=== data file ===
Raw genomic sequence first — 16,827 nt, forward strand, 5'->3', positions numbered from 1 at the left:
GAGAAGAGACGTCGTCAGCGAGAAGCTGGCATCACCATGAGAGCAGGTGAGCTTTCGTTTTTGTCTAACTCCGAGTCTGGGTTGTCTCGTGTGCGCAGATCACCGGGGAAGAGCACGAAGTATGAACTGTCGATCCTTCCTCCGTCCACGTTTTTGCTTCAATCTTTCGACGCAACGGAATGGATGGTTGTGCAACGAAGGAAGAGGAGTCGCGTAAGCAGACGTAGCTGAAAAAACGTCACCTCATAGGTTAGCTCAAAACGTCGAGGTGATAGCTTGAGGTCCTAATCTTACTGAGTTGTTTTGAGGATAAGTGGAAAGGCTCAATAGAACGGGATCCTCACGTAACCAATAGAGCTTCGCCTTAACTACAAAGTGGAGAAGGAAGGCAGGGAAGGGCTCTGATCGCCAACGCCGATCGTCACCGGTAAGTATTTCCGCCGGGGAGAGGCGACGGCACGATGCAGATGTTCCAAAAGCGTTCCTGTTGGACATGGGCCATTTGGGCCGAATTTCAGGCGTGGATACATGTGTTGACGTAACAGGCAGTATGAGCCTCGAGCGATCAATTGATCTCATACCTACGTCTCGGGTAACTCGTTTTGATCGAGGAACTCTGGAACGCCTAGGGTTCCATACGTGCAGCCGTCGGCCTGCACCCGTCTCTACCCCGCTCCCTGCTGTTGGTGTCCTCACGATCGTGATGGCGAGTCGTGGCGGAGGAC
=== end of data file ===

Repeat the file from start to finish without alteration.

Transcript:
Raw genomic sequence first — 16,827 nt, forward strand, 5'->3', positions numbered from 1 at the left:
GAGAAGAGACGTCGTCAGCGAGAAGCTGGCATCACCATGAGAGCAGGTGAGCTTTCGTTTTTGTCTAACTCCGAGTCTGGGTTGTCTCGTGTGCGCAGATCACCGGGGAAGAGCACGAAGTATGAACTGTCGATCCTTCCTCCGTCCACGTTTTTGCTTCAATCTTTCGACGCAACGGAATGGATGGTTGTGCAACGAAGGAAGAGGAGTCGCGTAAGCAGACGTAGCTGAAAAAACGTCACCTCATAGGTTAGCTCAAAACGTCGAGGTGATAGCTTGAGGTCCTAATCTTACTGAGTTGTTTTGAGGATAAGTGGAAAGGCTCAATAGAACGGGATCCTCACGTAACCAATAGAGCTTCGCCTTAACTACAAAGTGGAGAAGGAAGGCAGGGAAGGGCTCTGATCGCCAACGCCGATCGTCACCGGTAAGTATTTCCGCCGGGGAGAGGCGACGGCACGATGCAGATGTTCCAAAAGCGTTCCTGTTGGACATGGGCCATTTGGGCCGAATTTCAGGCGTGGATACATGTGTTGACGTAACAGGCAGTATGAGCCTCGAGCGATCAATTGATCTCATACCTACGTCTCGGGTAACTCGTTTTGATCGAGGAACTCTGGAACGCCTAGGGTTCCATACGTGCAGCCGTCGGCCTGCACCCGTCTCTACCCCGCTCCCTGCTGTTGGTGTCCTCACGATCGTGATGGCGAGTCGTGGCGGAGGAC